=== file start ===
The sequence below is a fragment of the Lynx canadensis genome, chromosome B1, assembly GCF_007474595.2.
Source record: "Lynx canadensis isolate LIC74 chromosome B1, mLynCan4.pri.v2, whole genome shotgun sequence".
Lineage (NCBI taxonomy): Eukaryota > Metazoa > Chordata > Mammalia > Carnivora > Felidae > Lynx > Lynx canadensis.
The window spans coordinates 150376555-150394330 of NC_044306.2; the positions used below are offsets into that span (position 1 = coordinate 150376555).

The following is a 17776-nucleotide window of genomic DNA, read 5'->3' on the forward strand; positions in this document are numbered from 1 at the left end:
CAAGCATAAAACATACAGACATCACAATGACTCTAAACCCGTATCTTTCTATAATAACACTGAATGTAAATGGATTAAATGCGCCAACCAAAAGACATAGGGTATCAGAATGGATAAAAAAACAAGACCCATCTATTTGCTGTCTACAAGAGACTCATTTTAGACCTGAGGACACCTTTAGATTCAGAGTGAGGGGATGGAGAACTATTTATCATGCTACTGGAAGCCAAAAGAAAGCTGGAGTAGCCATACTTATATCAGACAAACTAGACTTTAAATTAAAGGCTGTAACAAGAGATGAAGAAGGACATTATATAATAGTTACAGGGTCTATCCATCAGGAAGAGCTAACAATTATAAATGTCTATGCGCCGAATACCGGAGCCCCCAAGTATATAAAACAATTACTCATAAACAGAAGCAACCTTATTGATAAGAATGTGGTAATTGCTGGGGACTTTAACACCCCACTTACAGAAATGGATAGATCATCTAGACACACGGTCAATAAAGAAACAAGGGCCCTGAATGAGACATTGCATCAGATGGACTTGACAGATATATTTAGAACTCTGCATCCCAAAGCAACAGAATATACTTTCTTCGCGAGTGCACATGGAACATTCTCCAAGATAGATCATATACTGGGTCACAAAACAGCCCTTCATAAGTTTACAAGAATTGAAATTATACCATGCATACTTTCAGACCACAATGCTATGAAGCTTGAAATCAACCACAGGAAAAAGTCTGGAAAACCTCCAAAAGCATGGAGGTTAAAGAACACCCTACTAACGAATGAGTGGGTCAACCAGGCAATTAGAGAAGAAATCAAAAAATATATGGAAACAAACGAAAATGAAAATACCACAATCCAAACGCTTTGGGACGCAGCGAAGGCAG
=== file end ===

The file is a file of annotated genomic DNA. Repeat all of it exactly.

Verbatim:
The sequence below is a fragment of the Lynx canadensis genome, chromosome B1, assembly GCF_007474595.2.
Source record: "Lynx canadensis isolate LIC74 chromosome B1, mLynCan4.pri.v2, whole genome shotgun sequence".
Lineage (NCBI taxonomy): Eukaryota > Metazoa > Chordata > Mammalia > Carnivora > Felidae > Lynx > Lynx canadensis.
The window spans coordinates 150376555-150394330 of NC_044306.2; the positions used below are offsets into that span (position 1 = coordinate 150376555).

The following is a 17776-nucleotide window of genomic DNA, read 5'->3' on the forward strand; positions in this document are numbered from 1 at the left end:
CAAGCATAAAACATACAGACATCACAATGACTCTAAACCCGTATCTTTCTATAATAACACTGAATGTAAATGGATTAAATGCGCCAACCAAAAGACATAGGGTATCAGAATGGATAAAAAAACAAGACCCATCTATTTGCTGTCTACAAGAGACTCATTTTAGACCTGAGGACACCTTTAGATTCAGAGTGAGGGGATGGAGAACTATTTATCATGCTACTGGAAGCCAAAAGAAAGCTGGAGTAGCCATACTTATATCAGACAAACTAGACTTTAAATTAAAGGCTGTAACAAGAGATGAAGAAGGACATTATATAATAGTTACAGGGTCTATCCATCAGGAAGAGCTAACAATTATAAATGTCTATGCGCCGAATACCGGAGCCCCCAAGTATATAAAACAATTACTCATAAACAGAAGCAACCTTATTGATAAGAATGTGGTAATTGCTGGGGACTTTAACACCCCACTTACAGAAATGGATAGATCATCTAGACACACGGTCAATAAAGAAACAAGGGCCCTGAATGAGACATTGCATCAGATGGACTTGACAGATATATTTAGAACTCTGCATCCCAAAGCAACAGAATATACTTTCTTCGCGAGTGCACATGGAACATTCTCCAAGATAGATCATATACTGGGTCACAAAACAGCCCTTCATAAGTTTACAAGAATTGAAATTATACCATGCATACTTTCAGACCACAATGCTATGAAGCTTGAAATCAACCACAGGAAAAAGTCTGGAAAACCTCCAAAAGCATGGAGGTTAAAGAACACCCTACTAACGAATGAGTGGGTCAACCAGGCAATTAGAGAAGAAATCAAAAAATATATGGAAACAAACGAAAATGAAAATACCACAATCCAAACGCTTTGGGACGCAGCGAAGGCAG